Trinidad investors welcomed in Guyana if entering through front door – Chamber President


President of the Georgetown Chamber of Commerce and Industry (GCCI) Nicholas Deygoo-Boyer believes that Guyanese businesses are at a disadvantage when compared to their Trinidadian counterparts due to their access to more capital and their lower hurdles to clear.

But he said that addressing this as a start can be strong local content policies and eventual legislation.

“We need to work together to encourage investment by Trinidad in a manner that benefits Trinidadian and Guyanese firms, especially the Trinidadian firms who set up more than a shell office with the address of the lawyer that incorporated [them], and the firms who hire and train local Guyanese and don’t repatriate all or most of the profits but instead reinvest it here,” Deygoo-Boyer said in a recent press statement. “How will we know those firms? They will not be the ones entering through the backdoor. They will come to the front door and shake hands with the local private sector.”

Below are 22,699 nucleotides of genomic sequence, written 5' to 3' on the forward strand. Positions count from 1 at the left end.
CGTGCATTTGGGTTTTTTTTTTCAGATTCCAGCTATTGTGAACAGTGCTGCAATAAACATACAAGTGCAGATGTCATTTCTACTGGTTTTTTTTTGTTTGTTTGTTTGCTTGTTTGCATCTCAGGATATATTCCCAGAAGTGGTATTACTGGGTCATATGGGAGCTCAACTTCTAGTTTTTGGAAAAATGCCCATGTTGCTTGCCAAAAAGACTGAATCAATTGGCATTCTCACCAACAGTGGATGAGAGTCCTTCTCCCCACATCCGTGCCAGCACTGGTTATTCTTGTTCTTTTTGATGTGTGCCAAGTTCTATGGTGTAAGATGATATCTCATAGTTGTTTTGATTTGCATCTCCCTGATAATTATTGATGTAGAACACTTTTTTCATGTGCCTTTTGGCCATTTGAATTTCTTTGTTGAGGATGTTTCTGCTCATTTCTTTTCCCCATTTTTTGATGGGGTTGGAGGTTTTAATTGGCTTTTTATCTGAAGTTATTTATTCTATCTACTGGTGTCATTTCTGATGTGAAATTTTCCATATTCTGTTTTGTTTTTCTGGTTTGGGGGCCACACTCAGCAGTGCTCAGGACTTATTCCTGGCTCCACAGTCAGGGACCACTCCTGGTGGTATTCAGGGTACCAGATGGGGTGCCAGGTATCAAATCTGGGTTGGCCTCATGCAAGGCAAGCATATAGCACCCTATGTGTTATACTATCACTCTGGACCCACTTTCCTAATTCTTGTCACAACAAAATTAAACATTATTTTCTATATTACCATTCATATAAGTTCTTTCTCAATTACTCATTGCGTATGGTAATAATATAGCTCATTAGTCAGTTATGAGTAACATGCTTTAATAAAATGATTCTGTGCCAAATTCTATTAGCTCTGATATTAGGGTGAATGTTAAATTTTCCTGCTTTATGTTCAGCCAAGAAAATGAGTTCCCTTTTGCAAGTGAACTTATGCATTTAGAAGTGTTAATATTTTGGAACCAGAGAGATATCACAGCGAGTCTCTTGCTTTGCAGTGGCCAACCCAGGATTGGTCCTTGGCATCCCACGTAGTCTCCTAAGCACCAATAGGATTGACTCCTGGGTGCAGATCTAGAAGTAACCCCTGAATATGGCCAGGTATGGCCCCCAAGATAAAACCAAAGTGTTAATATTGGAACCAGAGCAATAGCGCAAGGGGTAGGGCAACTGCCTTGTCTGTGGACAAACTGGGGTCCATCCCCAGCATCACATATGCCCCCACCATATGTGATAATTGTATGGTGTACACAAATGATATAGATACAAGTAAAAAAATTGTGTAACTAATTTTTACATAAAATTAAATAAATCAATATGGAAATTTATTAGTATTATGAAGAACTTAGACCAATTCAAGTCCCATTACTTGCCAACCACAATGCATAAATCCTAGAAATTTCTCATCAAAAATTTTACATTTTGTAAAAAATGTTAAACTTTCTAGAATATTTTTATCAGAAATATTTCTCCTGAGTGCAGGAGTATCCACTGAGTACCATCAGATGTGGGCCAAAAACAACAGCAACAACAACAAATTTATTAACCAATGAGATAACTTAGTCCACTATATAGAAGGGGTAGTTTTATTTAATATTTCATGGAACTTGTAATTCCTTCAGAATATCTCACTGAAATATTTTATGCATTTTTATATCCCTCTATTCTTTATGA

The GCCI president said that in order to strengthen the relationship between Guyanese and Trinidadian companies and not damage it further, formal policies need to be put in place such as a Local Content Policy and subsequent legislation, policies around investment promotion and strengthening of local businesses.

Deygoo-Boyer said, “We must welcome investment by our CARICOM brothers and sisters, and I encourage competition, but on a level playing field. Right now, the playing field is not level, Trinidad businesses can access larger sums of capital at lower rates therefore they can pay higher prices for assets as they have a lower hurdle rate.”

He said it is no secret that companies from both Guyana and Trinidad will be vying for the South American country’s petro-dollars. “Trinidad and Guyana have a long history together, but given what is before us, one can expect both countries’ private sectors to be vying to profit from extraction of Guyana’s newly found oil,” he said.

The GCCI has been front and centre in the debates surrounding local content policy and for Guyanese businesses to be given a fair chance at participating in the oil and gas sector.


  1. A fair trade is ballanced by equal proportion of benefits among countries, without any disadvantage. Hence the idea since we are a full fledge south America country, we should establish trade relations as an alternative with the Guiana’s shelf, Dutch and French Guiana, also infrastructural bridging that gap for intercontinental commerce, the place where our ancestors made there homes

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